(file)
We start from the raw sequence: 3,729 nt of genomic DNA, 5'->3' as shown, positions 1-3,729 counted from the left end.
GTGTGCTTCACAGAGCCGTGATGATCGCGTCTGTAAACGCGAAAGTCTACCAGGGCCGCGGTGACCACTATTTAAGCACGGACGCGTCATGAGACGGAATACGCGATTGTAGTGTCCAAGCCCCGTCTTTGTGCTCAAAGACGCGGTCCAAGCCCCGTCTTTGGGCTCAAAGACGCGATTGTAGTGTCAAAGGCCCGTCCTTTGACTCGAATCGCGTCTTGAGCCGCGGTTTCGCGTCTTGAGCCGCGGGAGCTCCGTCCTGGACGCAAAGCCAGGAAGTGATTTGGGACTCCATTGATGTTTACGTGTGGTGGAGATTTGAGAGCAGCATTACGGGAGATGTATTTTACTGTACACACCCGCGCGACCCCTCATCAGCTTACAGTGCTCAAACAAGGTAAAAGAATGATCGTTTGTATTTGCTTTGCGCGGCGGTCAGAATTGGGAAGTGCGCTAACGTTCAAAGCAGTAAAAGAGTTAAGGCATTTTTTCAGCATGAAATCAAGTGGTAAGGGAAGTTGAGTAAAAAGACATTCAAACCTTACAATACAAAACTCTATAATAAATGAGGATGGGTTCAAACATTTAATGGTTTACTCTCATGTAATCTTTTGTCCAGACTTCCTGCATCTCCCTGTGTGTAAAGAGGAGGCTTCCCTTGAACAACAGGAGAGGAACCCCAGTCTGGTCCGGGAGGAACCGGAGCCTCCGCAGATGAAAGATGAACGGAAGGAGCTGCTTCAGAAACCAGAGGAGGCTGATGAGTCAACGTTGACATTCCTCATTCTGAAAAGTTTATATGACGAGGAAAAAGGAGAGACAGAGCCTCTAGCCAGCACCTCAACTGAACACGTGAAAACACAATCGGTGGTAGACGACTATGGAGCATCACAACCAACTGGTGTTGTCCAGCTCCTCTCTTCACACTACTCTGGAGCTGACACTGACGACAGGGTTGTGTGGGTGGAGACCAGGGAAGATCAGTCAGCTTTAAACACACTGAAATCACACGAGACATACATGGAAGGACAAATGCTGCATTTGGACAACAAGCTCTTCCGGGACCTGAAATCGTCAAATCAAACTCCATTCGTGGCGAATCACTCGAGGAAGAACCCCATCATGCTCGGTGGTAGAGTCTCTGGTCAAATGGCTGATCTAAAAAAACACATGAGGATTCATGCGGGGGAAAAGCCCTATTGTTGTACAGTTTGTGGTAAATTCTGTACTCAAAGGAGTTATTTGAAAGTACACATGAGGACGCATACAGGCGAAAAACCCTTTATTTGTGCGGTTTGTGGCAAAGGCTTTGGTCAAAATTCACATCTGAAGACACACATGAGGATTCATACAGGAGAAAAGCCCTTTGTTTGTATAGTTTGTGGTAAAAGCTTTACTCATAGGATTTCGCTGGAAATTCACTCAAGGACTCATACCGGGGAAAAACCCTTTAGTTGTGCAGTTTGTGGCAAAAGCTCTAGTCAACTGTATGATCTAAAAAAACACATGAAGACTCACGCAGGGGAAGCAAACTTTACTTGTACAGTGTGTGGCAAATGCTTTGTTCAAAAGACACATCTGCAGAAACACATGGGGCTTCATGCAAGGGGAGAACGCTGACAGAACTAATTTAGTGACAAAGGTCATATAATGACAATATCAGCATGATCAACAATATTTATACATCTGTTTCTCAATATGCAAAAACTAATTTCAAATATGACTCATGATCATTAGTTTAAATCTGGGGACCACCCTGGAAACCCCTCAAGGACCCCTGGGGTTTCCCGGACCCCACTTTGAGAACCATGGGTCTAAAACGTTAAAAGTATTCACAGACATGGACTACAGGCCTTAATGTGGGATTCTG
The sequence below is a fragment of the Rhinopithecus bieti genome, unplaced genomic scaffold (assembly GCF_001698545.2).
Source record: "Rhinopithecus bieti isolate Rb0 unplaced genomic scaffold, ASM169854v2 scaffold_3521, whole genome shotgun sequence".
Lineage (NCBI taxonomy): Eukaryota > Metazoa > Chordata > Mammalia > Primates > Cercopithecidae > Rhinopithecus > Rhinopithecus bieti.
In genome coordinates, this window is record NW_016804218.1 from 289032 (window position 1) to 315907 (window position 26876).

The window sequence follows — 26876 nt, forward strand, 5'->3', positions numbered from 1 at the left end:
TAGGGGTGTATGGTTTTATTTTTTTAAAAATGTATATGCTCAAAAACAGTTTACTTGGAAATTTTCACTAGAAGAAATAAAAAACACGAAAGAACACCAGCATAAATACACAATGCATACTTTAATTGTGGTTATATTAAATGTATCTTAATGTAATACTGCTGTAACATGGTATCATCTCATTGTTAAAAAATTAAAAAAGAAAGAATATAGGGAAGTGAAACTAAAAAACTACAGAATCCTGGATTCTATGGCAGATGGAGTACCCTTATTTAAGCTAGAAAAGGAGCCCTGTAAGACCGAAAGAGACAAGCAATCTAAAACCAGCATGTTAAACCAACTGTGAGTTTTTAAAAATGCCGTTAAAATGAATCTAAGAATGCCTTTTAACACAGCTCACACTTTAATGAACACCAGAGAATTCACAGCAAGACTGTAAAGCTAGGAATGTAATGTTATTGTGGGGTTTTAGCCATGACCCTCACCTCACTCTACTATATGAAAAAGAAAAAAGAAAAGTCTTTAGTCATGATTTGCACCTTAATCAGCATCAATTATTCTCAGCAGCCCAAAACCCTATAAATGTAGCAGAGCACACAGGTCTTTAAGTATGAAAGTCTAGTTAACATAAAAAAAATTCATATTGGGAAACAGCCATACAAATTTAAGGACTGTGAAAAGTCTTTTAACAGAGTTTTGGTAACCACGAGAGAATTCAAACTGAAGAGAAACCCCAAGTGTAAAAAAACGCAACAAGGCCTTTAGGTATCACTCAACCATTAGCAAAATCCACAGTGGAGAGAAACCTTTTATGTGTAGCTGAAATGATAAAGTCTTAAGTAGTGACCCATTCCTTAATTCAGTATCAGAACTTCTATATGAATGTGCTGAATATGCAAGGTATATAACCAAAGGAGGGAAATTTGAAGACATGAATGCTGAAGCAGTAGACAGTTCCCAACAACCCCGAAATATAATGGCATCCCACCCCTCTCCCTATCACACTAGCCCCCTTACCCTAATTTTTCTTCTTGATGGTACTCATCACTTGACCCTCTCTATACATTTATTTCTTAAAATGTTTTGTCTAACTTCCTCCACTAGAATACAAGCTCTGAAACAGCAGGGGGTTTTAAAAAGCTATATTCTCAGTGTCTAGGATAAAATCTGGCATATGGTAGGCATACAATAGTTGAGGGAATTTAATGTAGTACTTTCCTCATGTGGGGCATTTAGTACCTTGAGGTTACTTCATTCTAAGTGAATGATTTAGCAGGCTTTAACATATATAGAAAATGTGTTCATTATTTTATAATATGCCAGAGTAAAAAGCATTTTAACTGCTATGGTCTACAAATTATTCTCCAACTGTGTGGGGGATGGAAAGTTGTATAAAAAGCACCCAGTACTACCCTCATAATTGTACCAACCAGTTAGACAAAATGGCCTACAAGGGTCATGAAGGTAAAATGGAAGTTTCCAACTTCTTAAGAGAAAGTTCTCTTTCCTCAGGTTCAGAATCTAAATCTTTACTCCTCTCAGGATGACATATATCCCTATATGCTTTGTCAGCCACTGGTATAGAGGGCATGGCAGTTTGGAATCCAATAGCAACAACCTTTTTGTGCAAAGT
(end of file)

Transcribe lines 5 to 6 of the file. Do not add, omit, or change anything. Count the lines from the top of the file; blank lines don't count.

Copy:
Lineage (NCBI taxonomy): Eukaryota > Metazoa > Chordata > Mammalia > Primates > Cercopithecidae > Rhinopithecus > Rhinopithecus bieti.
In genome coordinates, this window is record NW_016804218.1 from 289032 (window position 1) to 315907 (window position 26876).